NO COMMUNION FOR JUDGES, PART 2….Ramesh Ponnuru and Stephen Bainbridge both take umbrage at my suggestion that Catholic judges might be vulnerable to the same sort of pressure that Catholic politicians are. Of course, saying that the two of them disagree with me is about as remarkable as saying that the sky is still blue, but I’d like to respond to a few of their points because they’ve been gracious enough to assume that I’m a blithering idiot when it comes to knowledge of the Catholic Church and theology.
Ponnuru says that the important difference between politicians and judges is that judges don’t cooperate in “willing injustice,” they simply respond to what the law is, even if they wish it weren’t so. Bainbridge, however, allows for the possibility that a judge could see his participation in a case as “formal cooperation with evil.” The remedy in such a situation, Bainbridge says, would be for the judge to recuse himself.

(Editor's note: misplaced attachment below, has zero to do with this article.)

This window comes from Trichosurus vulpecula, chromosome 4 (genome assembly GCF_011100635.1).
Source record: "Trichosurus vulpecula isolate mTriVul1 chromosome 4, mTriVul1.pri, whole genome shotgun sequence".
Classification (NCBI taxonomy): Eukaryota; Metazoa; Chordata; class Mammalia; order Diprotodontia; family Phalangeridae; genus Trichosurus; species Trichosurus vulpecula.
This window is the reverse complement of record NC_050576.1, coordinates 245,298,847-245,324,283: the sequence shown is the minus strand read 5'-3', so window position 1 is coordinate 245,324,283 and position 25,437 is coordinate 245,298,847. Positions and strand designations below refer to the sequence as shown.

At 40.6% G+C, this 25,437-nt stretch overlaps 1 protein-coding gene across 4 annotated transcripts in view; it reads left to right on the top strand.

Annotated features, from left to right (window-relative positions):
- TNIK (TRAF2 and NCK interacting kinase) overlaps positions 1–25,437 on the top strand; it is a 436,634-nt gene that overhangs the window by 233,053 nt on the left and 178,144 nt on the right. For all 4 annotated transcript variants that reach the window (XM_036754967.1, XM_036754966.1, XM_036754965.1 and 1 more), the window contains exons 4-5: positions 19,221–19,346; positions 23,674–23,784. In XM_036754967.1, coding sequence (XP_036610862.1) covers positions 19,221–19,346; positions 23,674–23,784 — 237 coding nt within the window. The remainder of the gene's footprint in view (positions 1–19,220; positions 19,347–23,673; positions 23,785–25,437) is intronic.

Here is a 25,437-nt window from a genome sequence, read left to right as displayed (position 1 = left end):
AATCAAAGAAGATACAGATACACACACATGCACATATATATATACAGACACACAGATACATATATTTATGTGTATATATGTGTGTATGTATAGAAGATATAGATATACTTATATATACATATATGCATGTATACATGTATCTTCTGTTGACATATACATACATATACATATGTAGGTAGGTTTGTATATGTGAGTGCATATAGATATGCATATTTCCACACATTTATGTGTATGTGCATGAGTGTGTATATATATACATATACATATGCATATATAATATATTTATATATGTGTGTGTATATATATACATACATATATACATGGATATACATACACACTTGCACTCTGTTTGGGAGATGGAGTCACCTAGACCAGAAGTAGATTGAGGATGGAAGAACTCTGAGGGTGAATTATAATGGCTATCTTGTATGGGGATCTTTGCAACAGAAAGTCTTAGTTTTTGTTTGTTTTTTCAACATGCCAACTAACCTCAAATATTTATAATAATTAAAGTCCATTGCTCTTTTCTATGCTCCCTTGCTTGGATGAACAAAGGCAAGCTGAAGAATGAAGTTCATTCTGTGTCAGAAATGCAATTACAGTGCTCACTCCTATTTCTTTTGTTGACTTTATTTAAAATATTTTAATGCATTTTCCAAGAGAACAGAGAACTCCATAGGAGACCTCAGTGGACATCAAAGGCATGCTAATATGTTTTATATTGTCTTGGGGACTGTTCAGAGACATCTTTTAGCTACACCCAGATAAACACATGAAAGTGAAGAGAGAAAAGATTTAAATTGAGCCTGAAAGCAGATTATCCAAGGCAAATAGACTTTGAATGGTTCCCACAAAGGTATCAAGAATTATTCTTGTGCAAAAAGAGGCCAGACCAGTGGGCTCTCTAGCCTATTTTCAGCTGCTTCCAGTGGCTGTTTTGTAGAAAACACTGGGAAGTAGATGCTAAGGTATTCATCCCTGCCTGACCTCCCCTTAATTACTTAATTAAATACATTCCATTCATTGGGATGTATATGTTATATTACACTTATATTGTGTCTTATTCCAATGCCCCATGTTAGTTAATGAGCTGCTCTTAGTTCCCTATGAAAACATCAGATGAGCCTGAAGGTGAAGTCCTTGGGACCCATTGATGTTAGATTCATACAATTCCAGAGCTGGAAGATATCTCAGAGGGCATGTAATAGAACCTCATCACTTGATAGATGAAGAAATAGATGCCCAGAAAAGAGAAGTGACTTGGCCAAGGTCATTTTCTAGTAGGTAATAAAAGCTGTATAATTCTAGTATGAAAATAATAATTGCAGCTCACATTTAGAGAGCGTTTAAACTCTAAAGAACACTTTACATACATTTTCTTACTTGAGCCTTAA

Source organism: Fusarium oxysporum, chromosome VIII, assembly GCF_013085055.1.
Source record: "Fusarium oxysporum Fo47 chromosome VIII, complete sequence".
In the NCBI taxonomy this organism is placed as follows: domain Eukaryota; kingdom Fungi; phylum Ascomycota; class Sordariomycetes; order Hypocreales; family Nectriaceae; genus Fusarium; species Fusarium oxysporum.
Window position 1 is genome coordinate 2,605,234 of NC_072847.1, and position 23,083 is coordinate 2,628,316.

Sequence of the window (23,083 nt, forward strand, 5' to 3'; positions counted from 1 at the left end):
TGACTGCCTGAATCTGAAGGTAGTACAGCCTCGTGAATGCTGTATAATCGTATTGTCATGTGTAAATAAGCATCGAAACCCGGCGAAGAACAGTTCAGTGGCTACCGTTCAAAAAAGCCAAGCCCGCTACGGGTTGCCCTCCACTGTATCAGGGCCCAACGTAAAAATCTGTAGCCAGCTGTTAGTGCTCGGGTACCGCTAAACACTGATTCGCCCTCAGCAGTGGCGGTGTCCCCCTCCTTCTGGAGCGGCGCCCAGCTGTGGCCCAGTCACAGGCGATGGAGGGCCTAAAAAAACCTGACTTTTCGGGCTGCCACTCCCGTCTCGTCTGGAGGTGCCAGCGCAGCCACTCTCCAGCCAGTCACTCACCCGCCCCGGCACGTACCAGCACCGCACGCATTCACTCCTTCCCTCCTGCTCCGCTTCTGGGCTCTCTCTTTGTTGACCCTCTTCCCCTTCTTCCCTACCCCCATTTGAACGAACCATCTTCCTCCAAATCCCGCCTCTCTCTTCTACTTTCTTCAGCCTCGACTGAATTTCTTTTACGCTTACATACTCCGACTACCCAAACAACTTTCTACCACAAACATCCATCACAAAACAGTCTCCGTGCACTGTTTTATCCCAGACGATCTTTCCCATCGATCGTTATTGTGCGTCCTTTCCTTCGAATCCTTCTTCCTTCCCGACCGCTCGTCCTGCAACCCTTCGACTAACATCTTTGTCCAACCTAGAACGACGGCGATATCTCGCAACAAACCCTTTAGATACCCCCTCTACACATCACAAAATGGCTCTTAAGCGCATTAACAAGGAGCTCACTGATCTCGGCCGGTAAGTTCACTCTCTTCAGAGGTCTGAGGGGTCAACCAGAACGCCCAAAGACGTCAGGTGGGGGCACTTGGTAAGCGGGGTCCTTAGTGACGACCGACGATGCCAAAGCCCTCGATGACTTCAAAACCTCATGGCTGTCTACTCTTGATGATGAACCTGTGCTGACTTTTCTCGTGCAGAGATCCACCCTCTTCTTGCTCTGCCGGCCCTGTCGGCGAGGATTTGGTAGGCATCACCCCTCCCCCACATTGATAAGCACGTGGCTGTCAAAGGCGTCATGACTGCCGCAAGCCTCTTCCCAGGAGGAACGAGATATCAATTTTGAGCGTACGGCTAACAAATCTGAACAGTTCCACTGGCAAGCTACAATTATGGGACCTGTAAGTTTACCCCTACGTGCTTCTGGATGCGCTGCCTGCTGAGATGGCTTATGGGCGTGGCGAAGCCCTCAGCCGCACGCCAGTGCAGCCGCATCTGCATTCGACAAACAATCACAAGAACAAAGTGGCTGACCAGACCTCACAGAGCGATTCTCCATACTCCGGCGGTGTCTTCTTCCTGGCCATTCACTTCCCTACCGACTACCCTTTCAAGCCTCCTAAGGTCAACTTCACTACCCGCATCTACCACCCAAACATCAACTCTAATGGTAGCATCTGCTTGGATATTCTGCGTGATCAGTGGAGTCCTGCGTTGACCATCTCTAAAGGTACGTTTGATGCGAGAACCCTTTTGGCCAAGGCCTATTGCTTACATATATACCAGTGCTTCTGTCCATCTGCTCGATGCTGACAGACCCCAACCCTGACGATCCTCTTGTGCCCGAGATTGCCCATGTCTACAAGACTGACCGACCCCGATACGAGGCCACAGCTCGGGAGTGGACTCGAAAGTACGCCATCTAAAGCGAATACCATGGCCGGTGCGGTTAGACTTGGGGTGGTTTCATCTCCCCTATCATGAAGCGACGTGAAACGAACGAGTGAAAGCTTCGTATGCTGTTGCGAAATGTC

So, if an abortion case came before a Catholic judge, and he determined that the legal precedent for the case was sound and he would have to uphold the legality of abortion, and yet he did not recuse himself, wouldn’t that be–in the words of the bishops–a situation in which “a Catholic public official…disregard[ed] church teaching on the inviolability of the human person [and] indirectly collude[d] in the taking of innocent life”?
Perhaps I truly am “simplistic” and “elementary” in my thinking. But according to the explanations of Bainbridge and Ponnuru, Catholic judges could and should be pressured to recuse themselves from cases that would require them to “commit formal cooperation with evil” (at least as determined by Catholic teaching). To overlook their participation in “leading others into serious sin” would put bishops in the position of picking and choosing which Catholic public officials to denounce, a kind of…oh, what’s the phrase I’m looking for?…”cafeteria Catholicism,” you might say. And we certainly can’t have that.